Rakesh Asthana, who led SIT against Vijay Mallya and never skipped a hearing in the case, says UK court has upheld his integrity as an investigator.
New Delhi: As news of the Westminster Magistrates Court ordering the extradition of liquor baron Vijay Mallya to India broke, ousted CBI special director Rakesh Asthana, who had been following the development closely on TV channels all day, started receiving congratulatory messages.
It was Asthana who was heading the SIT in the matter and had built the case without skipping a single hearing in London. Today, however, he had to follow the developments like an outsider.
Asthana was divested of all his powers amidst the ongoing spat between him and CBI director Alok Verma, both levying allegations of corruption against each other. Verma too has been sent on leave.
“I am extremely happy, elated that the UK court ordered the extradition of Vijay Mallya to India. We had built the case painstakingly and our efforts have paid off,” Asthana told ThePrint.
He added that the UK court’s decision was extremely “satisfying” and “soothing”.
Liquor tycoon Mallya, who fled the country and went to London in March 2016, has been charged with defrauding on loans of up to Rs 9,000 crore and money laundering.
‘Upheld my integrity’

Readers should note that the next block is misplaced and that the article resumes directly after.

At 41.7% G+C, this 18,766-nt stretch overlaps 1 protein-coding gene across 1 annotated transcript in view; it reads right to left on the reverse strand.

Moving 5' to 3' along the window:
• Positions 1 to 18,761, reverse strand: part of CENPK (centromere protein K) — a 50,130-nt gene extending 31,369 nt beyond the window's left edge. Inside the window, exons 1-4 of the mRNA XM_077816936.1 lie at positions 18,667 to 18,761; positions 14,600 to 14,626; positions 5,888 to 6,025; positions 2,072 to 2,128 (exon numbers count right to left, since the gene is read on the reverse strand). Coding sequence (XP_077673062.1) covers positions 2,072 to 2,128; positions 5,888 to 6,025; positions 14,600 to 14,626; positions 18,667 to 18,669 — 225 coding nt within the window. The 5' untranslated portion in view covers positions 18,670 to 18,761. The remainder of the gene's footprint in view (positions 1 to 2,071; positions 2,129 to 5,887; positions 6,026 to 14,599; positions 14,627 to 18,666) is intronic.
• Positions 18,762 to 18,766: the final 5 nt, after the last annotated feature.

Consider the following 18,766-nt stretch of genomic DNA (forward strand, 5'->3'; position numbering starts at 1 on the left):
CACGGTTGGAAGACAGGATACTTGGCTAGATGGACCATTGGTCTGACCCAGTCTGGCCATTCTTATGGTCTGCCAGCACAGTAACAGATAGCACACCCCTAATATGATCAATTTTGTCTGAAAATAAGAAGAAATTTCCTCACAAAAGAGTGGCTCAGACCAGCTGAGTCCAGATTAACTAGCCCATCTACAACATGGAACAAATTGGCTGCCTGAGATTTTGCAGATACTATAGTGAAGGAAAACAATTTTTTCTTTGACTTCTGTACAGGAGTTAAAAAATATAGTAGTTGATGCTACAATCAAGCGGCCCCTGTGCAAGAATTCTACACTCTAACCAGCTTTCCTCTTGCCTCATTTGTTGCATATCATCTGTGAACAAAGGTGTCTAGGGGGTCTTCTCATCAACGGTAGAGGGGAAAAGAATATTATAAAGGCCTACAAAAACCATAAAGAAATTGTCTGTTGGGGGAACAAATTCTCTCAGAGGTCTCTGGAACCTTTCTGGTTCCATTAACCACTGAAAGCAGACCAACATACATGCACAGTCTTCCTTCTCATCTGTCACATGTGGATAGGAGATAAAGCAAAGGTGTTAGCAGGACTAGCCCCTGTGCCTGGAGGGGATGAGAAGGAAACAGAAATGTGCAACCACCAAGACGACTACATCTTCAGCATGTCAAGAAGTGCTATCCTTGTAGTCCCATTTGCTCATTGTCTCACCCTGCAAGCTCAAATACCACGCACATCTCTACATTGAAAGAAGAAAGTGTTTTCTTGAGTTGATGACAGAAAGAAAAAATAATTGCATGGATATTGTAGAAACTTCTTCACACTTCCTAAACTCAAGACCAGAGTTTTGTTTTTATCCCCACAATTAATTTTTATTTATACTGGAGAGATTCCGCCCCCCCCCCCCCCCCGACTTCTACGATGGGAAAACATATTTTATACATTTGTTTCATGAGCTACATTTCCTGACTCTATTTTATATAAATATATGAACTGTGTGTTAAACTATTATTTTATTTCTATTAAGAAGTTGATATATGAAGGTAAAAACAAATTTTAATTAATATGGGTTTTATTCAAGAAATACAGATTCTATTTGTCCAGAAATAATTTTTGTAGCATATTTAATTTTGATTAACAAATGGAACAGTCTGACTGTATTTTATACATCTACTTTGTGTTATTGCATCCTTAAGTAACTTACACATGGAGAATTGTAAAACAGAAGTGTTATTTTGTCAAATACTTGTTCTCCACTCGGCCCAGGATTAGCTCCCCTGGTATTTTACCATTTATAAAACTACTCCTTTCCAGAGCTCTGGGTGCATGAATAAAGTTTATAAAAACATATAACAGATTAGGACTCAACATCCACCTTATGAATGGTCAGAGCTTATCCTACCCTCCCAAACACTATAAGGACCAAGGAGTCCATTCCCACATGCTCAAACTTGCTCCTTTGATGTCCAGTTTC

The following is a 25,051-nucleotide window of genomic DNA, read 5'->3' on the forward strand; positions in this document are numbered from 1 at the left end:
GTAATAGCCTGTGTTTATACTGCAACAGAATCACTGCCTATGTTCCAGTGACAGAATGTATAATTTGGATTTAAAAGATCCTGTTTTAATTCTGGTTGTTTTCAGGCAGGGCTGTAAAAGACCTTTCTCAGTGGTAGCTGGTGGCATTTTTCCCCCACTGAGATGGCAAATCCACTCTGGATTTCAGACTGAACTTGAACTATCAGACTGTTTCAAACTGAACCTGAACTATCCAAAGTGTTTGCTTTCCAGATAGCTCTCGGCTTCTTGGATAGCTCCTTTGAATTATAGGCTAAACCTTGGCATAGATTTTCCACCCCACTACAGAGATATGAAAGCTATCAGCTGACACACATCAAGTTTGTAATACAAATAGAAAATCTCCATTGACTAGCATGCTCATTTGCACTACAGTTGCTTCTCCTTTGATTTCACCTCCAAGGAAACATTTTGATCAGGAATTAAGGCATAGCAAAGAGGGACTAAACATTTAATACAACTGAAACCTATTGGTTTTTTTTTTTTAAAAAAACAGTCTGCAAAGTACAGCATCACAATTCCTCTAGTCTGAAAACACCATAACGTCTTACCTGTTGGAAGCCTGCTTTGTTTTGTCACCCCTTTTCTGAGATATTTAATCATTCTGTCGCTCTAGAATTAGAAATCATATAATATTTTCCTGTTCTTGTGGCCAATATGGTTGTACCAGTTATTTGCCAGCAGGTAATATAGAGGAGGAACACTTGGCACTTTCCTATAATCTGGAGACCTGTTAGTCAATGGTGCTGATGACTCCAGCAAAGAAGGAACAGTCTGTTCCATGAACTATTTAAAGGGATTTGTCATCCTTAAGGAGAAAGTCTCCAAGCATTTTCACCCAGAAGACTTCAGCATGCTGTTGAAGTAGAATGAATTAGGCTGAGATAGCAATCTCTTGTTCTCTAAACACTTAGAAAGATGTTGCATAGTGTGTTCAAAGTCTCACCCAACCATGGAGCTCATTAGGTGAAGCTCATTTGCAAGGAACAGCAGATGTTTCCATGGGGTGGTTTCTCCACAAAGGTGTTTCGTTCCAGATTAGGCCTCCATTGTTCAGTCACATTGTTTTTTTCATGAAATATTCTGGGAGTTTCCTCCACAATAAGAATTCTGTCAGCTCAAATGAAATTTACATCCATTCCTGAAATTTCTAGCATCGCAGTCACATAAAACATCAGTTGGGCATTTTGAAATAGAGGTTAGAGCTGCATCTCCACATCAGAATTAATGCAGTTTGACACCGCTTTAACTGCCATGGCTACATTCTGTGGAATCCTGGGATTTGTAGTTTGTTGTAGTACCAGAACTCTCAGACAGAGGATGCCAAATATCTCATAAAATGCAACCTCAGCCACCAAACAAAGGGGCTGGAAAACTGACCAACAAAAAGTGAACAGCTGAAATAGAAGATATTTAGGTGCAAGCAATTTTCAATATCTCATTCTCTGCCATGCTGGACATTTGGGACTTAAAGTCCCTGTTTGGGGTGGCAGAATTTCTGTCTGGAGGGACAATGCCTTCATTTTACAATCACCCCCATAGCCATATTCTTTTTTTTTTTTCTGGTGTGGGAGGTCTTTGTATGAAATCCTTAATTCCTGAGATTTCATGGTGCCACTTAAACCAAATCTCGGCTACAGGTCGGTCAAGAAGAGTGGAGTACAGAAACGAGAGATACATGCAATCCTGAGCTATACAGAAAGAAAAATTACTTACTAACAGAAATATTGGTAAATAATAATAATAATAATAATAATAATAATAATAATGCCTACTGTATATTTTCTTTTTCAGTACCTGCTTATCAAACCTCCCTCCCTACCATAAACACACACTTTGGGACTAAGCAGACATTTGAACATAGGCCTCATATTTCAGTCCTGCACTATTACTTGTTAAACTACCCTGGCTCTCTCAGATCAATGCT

Asthana said the UK court’s order had come at a time when it was much needed. He said the court’s decision had put to rest suspicions raised about his sincerity as an investigator.
“The UK court not only directed the extradition but also upheld my integrity as an investigator in the open court. This is extremely satisfying and soothing at a time like this when so many allegation and suspicions were raised about my uprightness and sincerity,” he said.
Mallya now has 14 days to appeal in a higher court against the decision. After that will follow another long-drawn procedure.
Last week, following the extradition of Christian Michel James, the accused middleman in the Agustawestland case, Mallya took to social media stating that he was ready to pay 100 per cent of the principal amount that he had borrowed from banks in India and that the government should consider the offer.
In his defence, Mallya has always maintained that he should not be treated as a fugitive as he was ready to repay the loan he took to keep his now-defunct Kingfisher Airlines afloat.
In the past Mallya has also challenged his extradition on grounds of “human rights conditions” in Indian jails, following which a diplomatic assurance was given by India to improve conditions in Arthur Road Jail, Mumbai, where he will be kept in case he is brought here.
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